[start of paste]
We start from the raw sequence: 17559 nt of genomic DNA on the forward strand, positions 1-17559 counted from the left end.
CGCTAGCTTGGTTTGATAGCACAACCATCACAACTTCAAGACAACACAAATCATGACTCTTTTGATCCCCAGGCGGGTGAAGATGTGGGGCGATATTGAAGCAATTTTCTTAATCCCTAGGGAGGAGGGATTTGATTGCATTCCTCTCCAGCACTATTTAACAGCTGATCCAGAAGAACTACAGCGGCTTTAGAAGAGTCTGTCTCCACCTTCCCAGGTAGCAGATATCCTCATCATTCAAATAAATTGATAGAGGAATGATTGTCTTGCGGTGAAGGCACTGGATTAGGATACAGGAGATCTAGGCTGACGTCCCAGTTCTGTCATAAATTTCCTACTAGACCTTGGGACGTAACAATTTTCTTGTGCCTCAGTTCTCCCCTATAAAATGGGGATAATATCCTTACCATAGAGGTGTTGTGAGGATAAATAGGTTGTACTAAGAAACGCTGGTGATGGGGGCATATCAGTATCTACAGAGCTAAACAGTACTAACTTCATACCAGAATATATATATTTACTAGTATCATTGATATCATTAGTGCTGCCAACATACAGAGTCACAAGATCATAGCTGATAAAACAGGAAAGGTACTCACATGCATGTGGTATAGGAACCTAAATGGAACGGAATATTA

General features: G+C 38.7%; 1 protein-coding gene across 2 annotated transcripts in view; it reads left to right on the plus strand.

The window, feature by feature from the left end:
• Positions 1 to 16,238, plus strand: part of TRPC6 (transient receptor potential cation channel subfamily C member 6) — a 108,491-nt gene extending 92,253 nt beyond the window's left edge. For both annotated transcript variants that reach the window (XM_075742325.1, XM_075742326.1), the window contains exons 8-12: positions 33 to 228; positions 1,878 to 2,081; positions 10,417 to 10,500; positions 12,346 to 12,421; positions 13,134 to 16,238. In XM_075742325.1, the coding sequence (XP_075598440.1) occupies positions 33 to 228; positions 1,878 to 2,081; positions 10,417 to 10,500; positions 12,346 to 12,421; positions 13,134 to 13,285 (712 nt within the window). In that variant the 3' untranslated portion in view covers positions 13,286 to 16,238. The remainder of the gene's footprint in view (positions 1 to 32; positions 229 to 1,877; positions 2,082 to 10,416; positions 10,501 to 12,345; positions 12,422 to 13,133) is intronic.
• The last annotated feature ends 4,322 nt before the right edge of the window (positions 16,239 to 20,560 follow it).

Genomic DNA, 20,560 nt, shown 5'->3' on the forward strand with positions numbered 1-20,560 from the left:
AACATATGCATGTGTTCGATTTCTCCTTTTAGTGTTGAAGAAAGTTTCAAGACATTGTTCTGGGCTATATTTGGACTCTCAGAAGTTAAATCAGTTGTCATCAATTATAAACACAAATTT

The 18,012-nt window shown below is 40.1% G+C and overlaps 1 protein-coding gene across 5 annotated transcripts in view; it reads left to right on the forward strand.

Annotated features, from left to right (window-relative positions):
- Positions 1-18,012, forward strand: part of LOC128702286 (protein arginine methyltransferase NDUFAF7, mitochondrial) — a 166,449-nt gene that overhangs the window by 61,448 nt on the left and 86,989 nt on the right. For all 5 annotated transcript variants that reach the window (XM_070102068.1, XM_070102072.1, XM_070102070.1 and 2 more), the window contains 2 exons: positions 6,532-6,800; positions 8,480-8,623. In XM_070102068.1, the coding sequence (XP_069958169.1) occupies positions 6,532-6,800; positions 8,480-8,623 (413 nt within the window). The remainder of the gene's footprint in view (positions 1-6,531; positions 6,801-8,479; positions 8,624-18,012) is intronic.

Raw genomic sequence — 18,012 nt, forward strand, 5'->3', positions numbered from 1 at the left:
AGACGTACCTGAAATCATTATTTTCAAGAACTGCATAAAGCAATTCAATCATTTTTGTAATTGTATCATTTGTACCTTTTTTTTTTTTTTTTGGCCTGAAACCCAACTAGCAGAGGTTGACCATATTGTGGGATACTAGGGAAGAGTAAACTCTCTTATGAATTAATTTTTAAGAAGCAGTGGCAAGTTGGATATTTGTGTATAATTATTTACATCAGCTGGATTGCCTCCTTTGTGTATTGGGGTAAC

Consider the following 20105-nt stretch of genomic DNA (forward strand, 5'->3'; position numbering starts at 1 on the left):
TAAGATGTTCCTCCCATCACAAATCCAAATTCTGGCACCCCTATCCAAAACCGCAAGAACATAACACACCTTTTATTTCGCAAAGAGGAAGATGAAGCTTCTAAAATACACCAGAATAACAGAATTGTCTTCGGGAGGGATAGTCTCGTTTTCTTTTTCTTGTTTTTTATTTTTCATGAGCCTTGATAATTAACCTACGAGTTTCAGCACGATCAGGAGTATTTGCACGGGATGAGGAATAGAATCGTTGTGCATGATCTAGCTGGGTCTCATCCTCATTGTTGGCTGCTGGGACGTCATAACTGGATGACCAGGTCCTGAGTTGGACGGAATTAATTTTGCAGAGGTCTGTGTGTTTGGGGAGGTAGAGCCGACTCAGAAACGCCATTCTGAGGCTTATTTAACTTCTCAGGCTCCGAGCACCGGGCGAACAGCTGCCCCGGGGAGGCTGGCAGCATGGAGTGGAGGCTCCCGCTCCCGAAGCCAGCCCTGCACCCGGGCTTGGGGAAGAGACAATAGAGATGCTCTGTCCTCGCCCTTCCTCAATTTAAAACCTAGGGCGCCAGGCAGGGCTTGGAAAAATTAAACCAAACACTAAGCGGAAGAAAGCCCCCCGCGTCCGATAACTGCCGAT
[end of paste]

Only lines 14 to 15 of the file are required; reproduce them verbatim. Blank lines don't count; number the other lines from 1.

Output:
Consider the following 20105-nt stretch of genomic DNA (forward strand, 5'->3'; position numbering starts at 1 on the left):
TAAGATGTTCCTCCCATCACAAATCCAAATTCTGGCACCCCTATCCAAAACCGCAAGAACATAACACACCTTTTATTTCGCAAAGAGGAAGATGAAGCTTCTAAAATACACCAGAATAACAGAATTGTCTTCGGGAGGGATAGTCTCGTTTTCTTTTTCTTGTTTTTTATTTTTCATGAGCCTTGATAATTAACCTACGAGTTTCAGCACGATCAGGAGTATTTGCACGGGATGAGGAATAGAATCGTTGTGCATGATCTAGCTGGGTCTCATCCTCATTGTTGGCTGCTGGGACGTCATAACTGGATGACCAGGTCCTGAGTTGGACGGAATTAATTTTGCAGAGGTCTGTGTGTTTGGGGAGGTAGAGCCGACTCAGAAACGCCATTCTGAGGCTTATTTAACTTCTCAGGCTCCGAGCACCGGGCGAACAGCTGCCCCGGGGAGGCTGGCAGCATGGAGTGGAGGCTCCCGCTCCCGAAGCCAGCCCTGCACCCGGGCTTGGGGAAGAGACAATAGAGATGCTCTGTCCTCGCCCTTCCTCAATTTAAAACCTAGGGCGCCAGGCAGGGCTTGGAAAAATTAAACCAAACACTAAGCGGAAGAAAGCCCCCCGCGTCCGATAACTGCCGAT